The size and strength dredged up memories of Katrina, the 2005 hurricane that made a direct hit on New Orleans as a Category 3 storm, causing levees and flood walls to fail in dozens of places. About 1,800 died in the disaster made worse by a slow government emergency response.
Texas and Louisiana declared states of disaster before Harvey hit, authorising the use of state resources to prepare.
Residents of Houston, the nation's fourth most populous city, were awakened early on Saturday by automatic cell phone warnings of flash floods.
The city warned of flooding from close to 60cm of rain over several days.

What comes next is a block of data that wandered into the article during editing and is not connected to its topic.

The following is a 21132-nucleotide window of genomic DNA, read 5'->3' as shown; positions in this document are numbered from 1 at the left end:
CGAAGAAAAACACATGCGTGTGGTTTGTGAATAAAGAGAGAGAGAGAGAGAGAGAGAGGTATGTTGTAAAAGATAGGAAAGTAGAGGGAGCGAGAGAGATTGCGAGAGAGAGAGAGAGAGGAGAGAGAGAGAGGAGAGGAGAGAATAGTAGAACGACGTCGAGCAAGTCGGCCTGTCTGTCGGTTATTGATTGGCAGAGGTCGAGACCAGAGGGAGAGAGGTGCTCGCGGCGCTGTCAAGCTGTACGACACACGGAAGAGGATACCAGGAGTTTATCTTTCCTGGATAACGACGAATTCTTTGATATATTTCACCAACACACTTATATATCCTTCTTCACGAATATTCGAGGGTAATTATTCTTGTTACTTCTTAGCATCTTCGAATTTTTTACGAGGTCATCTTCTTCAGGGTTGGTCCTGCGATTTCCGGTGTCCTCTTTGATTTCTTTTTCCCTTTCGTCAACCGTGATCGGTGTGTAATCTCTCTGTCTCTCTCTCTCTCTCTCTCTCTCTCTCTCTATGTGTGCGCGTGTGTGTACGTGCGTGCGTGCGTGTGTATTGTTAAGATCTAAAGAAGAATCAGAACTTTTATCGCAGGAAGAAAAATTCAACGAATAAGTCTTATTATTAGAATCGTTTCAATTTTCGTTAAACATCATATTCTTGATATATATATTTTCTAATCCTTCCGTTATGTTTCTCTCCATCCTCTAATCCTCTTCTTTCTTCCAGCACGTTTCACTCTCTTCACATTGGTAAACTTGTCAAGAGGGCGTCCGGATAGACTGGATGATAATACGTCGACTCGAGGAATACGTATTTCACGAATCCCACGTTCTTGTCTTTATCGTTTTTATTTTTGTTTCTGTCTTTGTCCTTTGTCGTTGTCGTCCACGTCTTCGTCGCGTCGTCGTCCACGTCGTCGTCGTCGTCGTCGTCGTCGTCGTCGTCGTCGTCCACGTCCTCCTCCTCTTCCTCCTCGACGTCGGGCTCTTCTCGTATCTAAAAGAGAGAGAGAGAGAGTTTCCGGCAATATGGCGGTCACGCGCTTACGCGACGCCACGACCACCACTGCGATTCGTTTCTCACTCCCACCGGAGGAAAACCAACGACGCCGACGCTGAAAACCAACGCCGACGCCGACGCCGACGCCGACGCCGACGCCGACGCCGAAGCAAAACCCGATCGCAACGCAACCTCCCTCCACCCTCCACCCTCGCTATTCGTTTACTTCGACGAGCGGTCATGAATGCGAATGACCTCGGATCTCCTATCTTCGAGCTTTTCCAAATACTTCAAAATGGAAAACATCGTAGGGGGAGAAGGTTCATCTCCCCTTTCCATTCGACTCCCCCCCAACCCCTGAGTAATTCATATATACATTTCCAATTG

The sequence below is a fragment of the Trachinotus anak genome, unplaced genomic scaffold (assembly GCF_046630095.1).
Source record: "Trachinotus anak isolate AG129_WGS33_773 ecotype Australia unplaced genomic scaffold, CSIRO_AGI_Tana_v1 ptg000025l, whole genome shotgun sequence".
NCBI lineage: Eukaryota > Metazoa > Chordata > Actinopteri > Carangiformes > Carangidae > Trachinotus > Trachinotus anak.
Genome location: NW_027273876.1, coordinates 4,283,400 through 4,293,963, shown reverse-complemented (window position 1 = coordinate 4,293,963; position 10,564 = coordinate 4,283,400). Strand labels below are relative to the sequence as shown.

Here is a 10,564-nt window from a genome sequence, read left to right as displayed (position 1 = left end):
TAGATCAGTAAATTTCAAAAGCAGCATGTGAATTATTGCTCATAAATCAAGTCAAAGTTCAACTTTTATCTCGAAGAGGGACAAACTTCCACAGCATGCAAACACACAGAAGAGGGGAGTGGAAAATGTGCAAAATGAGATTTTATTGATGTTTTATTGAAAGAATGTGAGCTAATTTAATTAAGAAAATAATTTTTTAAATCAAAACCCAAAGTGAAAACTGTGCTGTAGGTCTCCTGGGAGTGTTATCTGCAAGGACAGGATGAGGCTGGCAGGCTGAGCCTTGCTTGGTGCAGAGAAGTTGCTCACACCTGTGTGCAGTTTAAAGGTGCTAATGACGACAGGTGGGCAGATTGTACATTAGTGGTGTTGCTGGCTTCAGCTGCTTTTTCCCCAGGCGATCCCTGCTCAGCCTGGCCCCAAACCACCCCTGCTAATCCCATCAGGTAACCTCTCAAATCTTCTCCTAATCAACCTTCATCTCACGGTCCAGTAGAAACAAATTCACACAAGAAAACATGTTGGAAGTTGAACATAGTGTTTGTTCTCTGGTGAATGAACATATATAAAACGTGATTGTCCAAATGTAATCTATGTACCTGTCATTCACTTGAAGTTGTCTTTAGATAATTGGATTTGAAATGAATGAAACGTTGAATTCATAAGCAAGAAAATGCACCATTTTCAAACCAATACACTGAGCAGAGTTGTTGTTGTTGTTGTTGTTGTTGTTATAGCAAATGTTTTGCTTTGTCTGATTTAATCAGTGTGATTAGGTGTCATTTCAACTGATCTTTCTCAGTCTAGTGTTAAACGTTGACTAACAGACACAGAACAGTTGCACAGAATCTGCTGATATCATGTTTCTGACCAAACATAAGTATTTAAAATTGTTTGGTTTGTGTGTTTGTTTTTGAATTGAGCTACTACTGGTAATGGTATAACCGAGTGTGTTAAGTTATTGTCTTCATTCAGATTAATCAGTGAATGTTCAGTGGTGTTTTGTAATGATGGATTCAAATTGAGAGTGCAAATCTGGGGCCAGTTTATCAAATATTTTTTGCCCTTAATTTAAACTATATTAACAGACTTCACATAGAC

Gasoline prices spike
US gasoline prices spiked as the storm shut down several refineries and 22 percent of Gulf of Mexico oil production, according to the US government. Many fuel stations ran out of gasoline before the storm hit.
More than 45 percent of the country's refining capacity is along the US Gulf Coast, and nearly a fifth of the nation's crude is produced offshore.
Ports from Corpus Christi to Texas City, Texas, were closed to incoming vessels and Royal Dutch Shell Plc, Anadarko Petroleum Corp, Exxon Mobil Corp and others have evacuated staff from offshore oil and gas platforms.
Disruptions to fuel supply drove benchmark gasoline prices to their highest level in four months.
The US government said it would make emergency stockpiles of crude available if needed to plug disruptions. It has regularly used them to dampen the impact of previous storms on energy supplies.